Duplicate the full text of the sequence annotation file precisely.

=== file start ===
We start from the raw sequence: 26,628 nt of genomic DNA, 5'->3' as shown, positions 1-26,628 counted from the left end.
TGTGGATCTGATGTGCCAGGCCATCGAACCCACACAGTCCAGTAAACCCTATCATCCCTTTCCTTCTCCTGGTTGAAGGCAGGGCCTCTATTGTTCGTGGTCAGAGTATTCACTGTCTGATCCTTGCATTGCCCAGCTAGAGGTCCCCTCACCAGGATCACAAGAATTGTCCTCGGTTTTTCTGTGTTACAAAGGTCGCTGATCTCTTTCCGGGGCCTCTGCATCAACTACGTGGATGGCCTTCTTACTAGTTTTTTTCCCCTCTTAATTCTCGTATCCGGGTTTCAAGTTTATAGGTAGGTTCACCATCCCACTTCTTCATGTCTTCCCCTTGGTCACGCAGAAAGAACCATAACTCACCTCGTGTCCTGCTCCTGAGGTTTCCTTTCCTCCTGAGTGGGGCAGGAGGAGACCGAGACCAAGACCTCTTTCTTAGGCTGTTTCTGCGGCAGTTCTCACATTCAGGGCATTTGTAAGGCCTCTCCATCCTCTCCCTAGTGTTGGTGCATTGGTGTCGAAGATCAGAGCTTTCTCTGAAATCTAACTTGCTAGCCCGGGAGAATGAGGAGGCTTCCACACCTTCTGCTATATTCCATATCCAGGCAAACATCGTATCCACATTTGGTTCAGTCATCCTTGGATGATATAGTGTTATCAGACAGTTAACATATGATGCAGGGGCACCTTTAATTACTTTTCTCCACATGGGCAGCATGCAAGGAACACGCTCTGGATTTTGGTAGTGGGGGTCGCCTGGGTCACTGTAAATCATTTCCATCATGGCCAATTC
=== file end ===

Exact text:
We start from the raw sequence: 26,628 nt of genomic DNA, 5'->3' as shown, positions 1-26,628 counted from the left end.
TGTGGATCTGATGTGCCAGGCCATCGAACCCACACAGTCCAGTAAACCCTATCATCCCTTTCCTTCTCCTGGTTGAAGGCAGGGCCTCTATTGTTCGTGGTCAGAGTATTCACTGTCTGATCCTTGCATTGCCCAGCTAGAGGTCCCCTCACCAGGATCACAAGAATTGTCCTCGGTTTTTCTGTGTTACAAAGGTCGCTGATCTCTTTCCGGGGCCTCTGCATCAACTACGTGGATGGCCTTCTTACTAGTTTTTTTCCCCTCTTAATTCTCGTATCCGGGTTTCAAGTTTATAGGTAGGTTCACCATCCCACTTCTTCATGTCTTCCCCTTGGTCACGCAGAAAGAACCATAACTCACCTCGTGTCCTGCTCCTGAGGTTTCCTTTCCTCCTGAGTGGGGCAGGAGGAGACCGAGACCAAGACCTCTTTCTTAGGCTGTTTCTGCGGCAGTTCTCACATTCAGGGCATTTGTAAGGCCTCTCCATCCTCTCCCTAGTGTTGGTGCATTGGTGTCGAAGATCAGAGCTTTCTCTGAAATCTAACTTGCTAGCCCGGGAGAATGAGGAGGCTTCCACACCTTCTGCTATATTCCATATCCAGGCAAACATCGTATCCACATTTGGTTCAGTCATCCTTGGATGATATAGTGTTATCAGACAGTTAACATATGATGCAGGGGCACCTTTAATTACTTTTCTCCACATGGGCAGCATGCAAGGAACACGCTCTGGATTTTGGTAGTGGGGGTCGCCTGGGTCACTGTAAATCATTTCCATCATGGCCAATTC